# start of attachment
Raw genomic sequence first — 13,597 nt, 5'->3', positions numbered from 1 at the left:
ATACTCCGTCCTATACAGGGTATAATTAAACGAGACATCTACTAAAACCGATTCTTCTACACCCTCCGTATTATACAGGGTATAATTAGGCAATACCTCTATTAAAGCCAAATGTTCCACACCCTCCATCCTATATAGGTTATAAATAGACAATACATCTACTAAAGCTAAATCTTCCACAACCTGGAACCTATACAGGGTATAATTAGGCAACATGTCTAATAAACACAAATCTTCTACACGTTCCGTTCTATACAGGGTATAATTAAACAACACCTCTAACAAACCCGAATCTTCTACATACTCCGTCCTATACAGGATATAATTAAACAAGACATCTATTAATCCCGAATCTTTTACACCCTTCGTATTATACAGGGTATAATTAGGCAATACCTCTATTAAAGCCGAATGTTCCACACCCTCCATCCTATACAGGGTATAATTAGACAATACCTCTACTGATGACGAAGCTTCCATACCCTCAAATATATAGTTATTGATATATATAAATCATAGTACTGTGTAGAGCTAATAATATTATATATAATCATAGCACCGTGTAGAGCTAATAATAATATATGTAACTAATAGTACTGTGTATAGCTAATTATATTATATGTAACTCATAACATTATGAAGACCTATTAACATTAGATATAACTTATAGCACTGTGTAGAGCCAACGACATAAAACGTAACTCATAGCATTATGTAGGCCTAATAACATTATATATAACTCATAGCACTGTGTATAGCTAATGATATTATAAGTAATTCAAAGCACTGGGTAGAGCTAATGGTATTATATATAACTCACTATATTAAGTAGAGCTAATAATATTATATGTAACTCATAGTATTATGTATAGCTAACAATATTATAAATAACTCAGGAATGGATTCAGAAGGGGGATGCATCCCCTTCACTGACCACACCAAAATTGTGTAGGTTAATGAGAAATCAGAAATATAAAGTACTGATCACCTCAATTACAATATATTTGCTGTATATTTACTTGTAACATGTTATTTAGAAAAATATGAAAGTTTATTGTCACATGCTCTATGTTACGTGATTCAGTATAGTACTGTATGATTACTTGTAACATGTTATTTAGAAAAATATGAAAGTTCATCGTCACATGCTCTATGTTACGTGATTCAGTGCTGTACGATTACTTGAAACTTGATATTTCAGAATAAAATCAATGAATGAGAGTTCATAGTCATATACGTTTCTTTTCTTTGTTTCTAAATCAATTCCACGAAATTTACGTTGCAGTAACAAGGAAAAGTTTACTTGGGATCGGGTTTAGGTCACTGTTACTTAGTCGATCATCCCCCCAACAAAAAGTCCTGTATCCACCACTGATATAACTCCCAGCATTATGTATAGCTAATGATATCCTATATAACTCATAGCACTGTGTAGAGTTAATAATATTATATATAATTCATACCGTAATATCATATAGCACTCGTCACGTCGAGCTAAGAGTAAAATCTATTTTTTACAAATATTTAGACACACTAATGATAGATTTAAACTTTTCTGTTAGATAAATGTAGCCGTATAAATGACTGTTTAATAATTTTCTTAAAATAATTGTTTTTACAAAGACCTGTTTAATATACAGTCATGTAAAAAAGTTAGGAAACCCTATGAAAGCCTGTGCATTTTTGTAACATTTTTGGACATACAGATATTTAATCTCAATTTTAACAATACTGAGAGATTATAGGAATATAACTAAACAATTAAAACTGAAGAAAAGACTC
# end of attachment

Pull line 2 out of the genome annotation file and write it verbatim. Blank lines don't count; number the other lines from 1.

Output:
ATACTCCGTCCTATACAGGGTATAATTAAACGAGACATCTACTAAAACCGATTCTTCTACACCCTCCGTATTATACAGGGTATAATTAGGCAATACCTCTATTAAAGCCAAATGTTCCACACCCTCCATCCTATATAGGTTATAAATAGACAATACATCTACTAAAGCTAAATCTTCCACAACCTGGAACCTATACAGGGTATAATTAGGCAACATGTCTAATAAACACAAATCTTCTACACGTTCCGTTCTATACAGGGTATAATTAAACAACACCTCTAACAAACCCGAATCTTCTACATACTCCGTCCTATACAGGATATAATTAAACAAGACATCTATTAATCCCGAATCTTTTACACCCTTCGTATTATACAGGGTATAATTAGGCAATACCTCTATTAAAGCCGAATGTTCCACACCCTCCATCCTATACAGGGTATAATTAGACAATACCTCTACTGATGACGAAGCTTCCATACCCTCAAATATATAGTTATTGATATATATAAATCATAGTACTGTGTAGAGCTAATAATATTATATATAATCATAGCACCGTGTAGAGCTAATAATAATATATGTAACTAATAGTACTGTGTATAGCTAATTATATTATATGTAACTCATAACATTATGAAGACCTATTAACATTAGATATAACTTATAGCACTGTGTAGAGCCAACGACATAAAACGTAACTCATAGCATTATGTAGGCCTAATAACATTATATATAACTCATAGCACTGTGTATAGCTAATGATATTATAAGTAATTCAAAGCACTGGGTAGAGCTAATGGTATTATATATAACTCACTATATTAAGTAGAGCTAATAATATTATATGTAACTCATAGTATTATGTATAGCTAACAATATTATAAATAACTCAGGAATGGATTCAGAAGGGGGATGCATCCCCTTCACTGACCACACCAAAATTGTGTAGGTTAATGAGAAATCAGAAATATAAAGTACTGATCACCTCAATTACAATATATTTGCTGTATATTTACTTGTAACATGTTATTTAGAAAAATATGAAAGTTTATTGTCACATGCTCTATGTTACGTGATTCAGTATAGTACTGTATGATTACTTGTAACATGTTATTTAGAAAAATATGAAAGTTCATCGTCACATGCTCTATGTTACGTGATTCAGTGCTGTACGATTACTTGAAACTTGATATTTCAGAATAAAATCAATGAATGAGAGTTCATAGTCATATACGTTTCTTTTCTTTGTTTCTAAATCAATTCCACGAAATTTACGTTGCAGTAACAAGGAAAAGTTTACTTGGGATCGGGTTTAGGTCACTGTTACTTAGTCGATCATCCCCCCAACAAAAAGTCCTGTATCCACCACTGATATAACTCCCAGCATTATGTATAGCTAATGATATCCTATATAACTCATAGCACTGTGTAGAGTTAATAATATTATATATAATTCATACCGTAATATCATATAGCACTCGTCACGTCGAGCTAAGAGTAAAATCTATTTTTTACAAATATTTAGACACACTAATGATAGATTTAAACTTTTCTGTTAGATAAATGTAGCCGTATAAATGACTGTTTAATAATTTTCTTAAAATAATTGTTTTTACAAAGACCTGTTTAATATACAGTCATGTAAAAAAGTTAGGAAACCCTATGAAAGCCTGTGCATTTTTGTAACATTTTTGGACATACAGATATTTAATCTCAATTTTAACAATACTGAGAGATTATAGGAATATAACTAAACAATTAAAACTGAAGAAAAGACTC